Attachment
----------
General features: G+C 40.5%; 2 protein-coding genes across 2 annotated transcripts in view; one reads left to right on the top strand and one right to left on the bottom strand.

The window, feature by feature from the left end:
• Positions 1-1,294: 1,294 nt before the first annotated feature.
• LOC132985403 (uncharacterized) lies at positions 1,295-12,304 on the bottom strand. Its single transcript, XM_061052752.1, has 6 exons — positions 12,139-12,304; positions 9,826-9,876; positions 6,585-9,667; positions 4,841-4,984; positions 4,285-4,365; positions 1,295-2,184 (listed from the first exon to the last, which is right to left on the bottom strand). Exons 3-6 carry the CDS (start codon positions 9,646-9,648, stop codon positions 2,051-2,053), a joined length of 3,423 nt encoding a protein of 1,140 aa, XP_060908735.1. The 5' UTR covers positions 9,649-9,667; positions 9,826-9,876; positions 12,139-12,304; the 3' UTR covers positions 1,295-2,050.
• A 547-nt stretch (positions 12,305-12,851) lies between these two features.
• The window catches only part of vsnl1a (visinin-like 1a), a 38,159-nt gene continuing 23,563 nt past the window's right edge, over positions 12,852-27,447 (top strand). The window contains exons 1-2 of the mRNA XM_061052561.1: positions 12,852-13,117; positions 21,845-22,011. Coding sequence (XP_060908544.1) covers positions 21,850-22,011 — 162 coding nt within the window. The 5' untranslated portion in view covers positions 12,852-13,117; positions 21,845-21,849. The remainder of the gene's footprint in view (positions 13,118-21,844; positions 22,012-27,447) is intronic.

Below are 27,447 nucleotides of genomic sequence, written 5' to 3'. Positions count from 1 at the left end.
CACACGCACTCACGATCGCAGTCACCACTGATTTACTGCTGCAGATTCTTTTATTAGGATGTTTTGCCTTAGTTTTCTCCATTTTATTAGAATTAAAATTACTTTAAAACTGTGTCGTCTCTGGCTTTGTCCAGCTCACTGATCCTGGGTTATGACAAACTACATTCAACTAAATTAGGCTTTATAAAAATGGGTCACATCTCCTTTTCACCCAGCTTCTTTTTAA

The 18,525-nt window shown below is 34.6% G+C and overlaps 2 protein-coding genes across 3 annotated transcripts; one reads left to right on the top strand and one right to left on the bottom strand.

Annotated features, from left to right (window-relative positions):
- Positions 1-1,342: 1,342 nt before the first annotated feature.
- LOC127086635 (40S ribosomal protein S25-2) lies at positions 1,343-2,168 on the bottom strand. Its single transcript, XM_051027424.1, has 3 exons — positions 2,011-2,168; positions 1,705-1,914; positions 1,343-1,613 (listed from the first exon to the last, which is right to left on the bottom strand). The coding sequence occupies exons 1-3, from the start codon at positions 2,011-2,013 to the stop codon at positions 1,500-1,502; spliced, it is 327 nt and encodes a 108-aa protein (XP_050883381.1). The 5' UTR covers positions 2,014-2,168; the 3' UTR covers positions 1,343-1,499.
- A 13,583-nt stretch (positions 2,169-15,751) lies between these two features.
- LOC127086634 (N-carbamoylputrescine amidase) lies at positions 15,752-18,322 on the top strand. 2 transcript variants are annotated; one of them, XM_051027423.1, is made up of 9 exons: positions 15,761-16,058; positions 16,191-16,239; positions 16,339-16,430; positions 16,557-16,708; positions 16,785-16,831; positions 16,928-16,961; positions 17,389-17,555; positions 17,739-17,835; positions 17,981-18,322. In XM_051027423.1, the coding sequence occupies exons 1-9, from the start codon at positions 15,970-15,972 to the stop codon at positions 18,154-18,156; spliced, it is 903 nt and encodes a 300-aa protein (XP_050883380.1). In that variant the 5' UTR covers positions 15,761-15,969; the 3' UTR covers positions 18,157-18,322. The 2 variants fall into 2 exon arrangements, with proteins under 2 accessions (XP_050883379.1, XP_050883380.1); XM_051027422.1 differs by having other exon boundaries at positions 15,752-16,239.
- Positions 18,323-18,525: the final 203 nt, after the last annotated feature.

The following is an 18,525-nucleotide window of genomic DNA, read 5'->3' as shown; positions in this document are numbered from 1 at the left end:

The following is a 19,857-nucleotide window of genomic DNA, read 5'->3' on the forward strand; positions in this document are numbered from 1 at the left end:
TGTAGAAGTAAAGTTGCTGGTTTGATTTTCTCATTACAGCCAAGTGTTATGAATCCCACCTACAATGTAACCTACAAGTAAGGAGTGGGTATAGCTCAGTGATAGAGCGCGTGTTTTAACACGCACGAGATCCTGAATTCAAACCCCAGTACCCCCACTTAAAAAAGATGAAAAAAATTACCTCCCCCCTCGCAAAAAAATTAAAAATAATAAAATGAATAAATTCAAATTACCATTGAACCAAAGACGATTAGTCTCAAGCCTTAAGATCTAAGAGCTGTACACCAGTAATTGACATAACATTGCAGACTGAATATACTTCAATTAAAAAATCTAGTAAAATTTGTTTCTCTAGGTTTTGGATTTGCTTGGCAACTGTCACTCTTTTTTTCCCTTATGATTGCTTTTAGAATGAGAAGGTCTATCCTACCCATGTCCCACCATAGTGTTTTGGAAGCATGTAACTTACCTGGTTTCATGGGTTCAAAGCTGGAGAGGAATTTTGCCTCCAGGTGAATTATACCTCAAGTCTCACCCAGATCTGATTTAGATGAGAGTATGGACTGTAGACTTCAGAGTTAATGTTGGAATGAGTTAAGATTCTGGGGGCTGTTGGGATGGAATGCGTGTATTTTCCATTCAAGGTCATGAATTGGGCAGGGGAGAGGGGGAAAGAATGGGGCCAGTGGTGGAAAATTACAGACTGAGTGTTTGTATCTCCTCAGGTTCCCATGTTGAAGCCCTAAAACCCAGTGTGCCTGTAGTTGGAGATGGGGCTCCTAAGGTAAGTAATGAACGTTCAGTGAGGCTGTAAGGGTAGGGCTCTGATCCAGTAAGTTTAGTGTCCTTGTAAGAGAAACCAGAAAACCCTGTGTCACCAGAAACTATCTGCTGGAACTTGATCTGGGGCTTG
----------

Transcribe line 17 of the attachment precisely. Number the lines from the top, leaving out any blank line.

The following is a 19,857-nucleotide window of genomic DNA, read 5'->3' on the forward strand; positions in this document are numbered from 1 at the left end: